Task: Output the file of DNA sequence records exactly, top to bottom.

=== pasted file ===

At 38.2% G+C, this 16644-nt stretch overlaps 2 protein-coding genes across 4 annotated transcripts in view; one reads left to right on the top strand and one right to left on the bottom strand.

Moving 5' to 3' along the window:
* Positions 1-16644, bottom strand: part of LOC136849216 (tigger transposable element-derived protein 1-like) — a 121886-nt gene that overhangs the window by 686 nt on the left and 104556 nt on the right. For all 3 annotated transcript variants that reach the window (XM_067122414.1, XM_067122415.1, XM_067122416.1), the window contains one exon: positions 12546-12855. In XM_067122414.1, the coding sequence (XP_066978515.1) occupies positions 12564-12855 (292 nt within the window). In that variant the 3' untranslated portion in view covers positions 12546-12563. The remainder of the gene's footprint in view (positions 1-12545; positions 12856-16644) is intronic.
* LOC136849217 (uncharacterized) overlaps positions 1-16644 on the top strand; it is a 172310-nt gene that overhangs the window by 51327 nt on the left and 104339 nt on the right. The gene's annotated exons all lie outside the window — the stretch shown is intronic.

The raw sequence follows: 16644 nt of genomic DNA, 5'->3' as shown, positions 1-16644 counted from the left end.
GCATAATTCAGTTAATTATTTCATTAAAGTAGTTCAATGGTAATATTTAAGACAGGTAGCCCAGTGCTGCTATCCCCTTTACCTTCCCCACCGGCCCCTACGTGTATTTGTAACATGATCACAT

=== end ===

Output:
At 38.2% G+C, this 16644-nt stretch overlaps 2 protein-coding genes across 4 annotated transcripts in view; one reads left to right on the top strand and one right to left on the bottom strand.

Moving 5' to 3' along the window:
* Positions 1-16644, bottom strand: part of LOC136849216 (tigger transposable element-derived protein 1-like) — a 121886-nt gene that overhangs the window by 686 nt on the left and 104556 nt on the right. For all 3 annotated transcript variants that reach the window (XM_067122414.1, XM_067122415.1, XM_067122416.1), the window contains one exon: positions 12546-12855. In XM_067122414.1, the coding sequence (XP_066978515.1) occupies positions 12564-12855 (292 nt within the window). In that variant the 3' untranslated portion in view covers positions 12546-12563. The remainder of the gene's footprint in view (positions 1-12545; positions 12856-16644) is intronic.
* LOC136849217 (uncharacterized) overlaps positions 1-16644 on the top strand; it is a 172310-nt gene that overhangs the window by 51327 nt on the left and 104339 nt on the right. The gene's annotated exons all lie outside the window — the stretch shown is intronic.

The raw sequence follows: 16644 nt of genomic DNA, 5'->3' as shown, positions 1-16644 counted from the left end.
GCATAATTCAGTTAATTATTTCATTAAAGTAGTTCAATGGTAATATTTAAGACAGGTAGCCCAGTGCTGCTATCCCCTTTACCTTCCCCACCGGCCCCTACGTGTATTTGTAACATGATCACAT